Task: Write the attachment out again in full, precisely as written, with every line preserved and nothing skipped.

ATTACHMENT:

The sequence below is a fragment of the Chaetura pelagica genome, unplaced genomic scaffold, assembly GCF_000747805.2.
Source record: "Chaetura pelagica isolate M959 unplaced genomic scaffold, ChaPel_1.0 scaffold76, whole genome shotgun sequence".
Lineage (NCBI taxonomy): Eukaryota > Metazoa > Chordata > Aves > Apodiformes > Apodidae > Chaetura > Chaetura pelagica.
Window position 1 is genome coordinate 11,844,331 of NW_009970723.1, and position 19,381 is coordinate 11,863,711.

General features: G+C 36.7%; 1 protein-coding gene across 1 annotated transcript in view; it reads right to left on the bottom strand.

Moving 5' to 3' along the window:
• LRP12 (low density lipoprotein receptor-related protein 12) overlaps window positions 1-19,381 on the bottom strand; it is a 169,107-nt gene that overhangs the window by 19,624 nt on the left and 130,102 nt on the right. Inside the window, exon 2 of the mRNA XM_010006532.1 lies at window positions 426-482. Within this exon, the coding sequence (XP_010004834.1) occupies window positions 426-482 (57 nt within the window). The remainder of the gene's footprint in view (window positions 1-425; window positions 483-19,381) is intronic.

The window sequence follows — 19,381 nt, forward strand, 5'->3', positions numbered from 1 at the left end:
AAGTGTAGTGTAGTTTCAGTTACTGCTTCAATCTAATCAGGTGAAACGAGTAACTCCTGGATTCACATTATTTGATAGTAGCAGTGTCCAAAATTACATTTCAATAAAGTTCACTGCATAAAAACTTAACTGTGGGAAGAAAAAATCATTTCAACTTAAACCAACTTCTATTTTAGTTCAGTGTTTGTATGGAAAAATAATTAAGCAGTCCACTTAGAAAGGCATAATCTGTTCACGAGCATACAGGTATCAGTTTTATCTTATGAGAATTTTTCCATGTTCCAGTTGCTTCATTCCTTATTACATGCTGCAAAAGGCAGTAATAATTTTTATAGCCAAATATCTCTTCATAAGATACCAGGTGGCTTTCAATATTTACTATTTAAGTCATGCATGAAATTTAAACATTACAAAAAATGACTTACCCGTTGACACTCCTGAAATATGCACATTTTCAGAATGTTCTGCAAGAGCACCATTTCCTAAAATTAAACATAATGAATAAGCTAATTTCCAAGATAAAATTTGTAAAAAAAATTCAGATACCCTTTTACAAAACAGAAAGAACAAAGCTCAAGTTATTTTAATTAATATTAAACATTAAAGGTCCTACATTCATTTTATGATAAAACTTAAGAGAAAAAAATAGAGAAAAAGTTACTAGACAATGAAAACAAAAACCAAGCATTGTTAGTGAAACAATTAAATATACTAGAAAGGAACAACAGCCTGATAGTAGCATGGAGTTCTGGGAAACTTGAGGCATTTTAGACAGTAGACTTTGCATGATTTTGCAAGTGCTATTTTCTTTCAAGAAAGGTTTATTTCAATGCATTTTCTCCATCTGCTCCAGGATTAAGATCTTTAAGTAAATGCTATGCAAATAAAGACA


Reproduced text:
The sequence below is a fragment of the Chaetura pelagica genome, unplaced genomic scaffold, assembly GCF_000747805.2.
Source record: "Chaetura pelagica isolate M959 unplaced genomic scaffold, ChaPel_1.0 scaffold76, whole genome shotgun sequence".
Lineage (NCBI taxonomy): Eukaryota > Metazoa > Chordata > Aves > Apodiformes > Apodidae > Chaetura > Chaetura pelagica.
Window position 1 is genome coordinate 11,844,331 of NW_009970723.1, and position 19,381 is coordinate 11,863,711.

General features: G+C 36.7%; 1 protein-coding gene across 1 annotated transcript in view; it reads right to left on the bottom strand.

Moving 5' to 3' along the window:
• LRP12 (low density lipoprotein receptor-related protein 12) overlaps window positions 1-19,381 on the bottom strand; it is a 169,107-nt gene that overhangs the window by 19,624 nt on the left and 130,102 nt on the right. Inside the window, exon 2 of the mRNA XM_010006532.1 lies at window positions 426-482. Within this exon, the coding sequence (XP_010004834.1) occupies window positions 426-482 (57 nt within the window). The remainder of the gene's footprint in view (window positions 1-425; window positions 483-19,381) is intronic.

The window sequence follows — 19,381 nt, forward strand, 5'->3', positions numbered from 1 at the left end:
AAGTGTAGTGTAGTTTCAGTTACTGCTTCAATCTAATCAGGTGAAACGAGTAACTCCTGGATTCACATTATTTGATAGTAGCAGTGTCCAAAATTACATTTCAATAAAGTTCACTGCATAAAAACTTAACTGTGGGAAGAAAAAATCATTTCAACTTAAACCAACTTCTATTTTAGTTCAGTGTTTGTATGGAAAAATAATTAAGCAGTCCACTTAGAAAGGCATAATCTGTTCACGAGCATACAGGTATCAGTTTTATCTTATGAGAATTTTTCCATGTTCCAGTTGCTTCATTCCTTATTACATGCTGCAAAAGGCAGTAATAATTTTTATAGCCAAATATCTCTTCATAAGATACCAGGTGGCTTTCAATATTTACTATTTAAGTCATGCATGAAATTTAAACATTACAAAAAATGACTTACCCGTTGACACTCCTGAAATATGCACATTTTCAGAATGTTCTGCAAGAGCACCATTTCCTAAAATTAAACATAATGAATAAGCTAATTTCCAAGATAAAATTTGTAAAAAAAATTCAGATACCCTTTTACAAAACAGAAAGAACAAAGCTCAAGTTATTTTAATTAATATTAAACATTAAAGGTCCTACATTCATTTTATGATAAAACTTAAGAGAAAAAAATAGAGAAAAAGTTACTAGACAATGAAAACAAAAACCAAGCATTGTTAGTGAAACAATTAAATATACTAGAAAGGAACAACAGCCTGATAGTAGCATGGAGTTCTGGGAAACTTGAGGCATTTTAGACAGTAGACTTTGCATGATTTTGCAAGTGCTATTTTCTTTCAAGAAAGGTTTATTTCAATGCATTTTCTCCATCTGCTCCAGGATTAAGATCTTTAAGTAAATGCTATGCAAATAAAGACA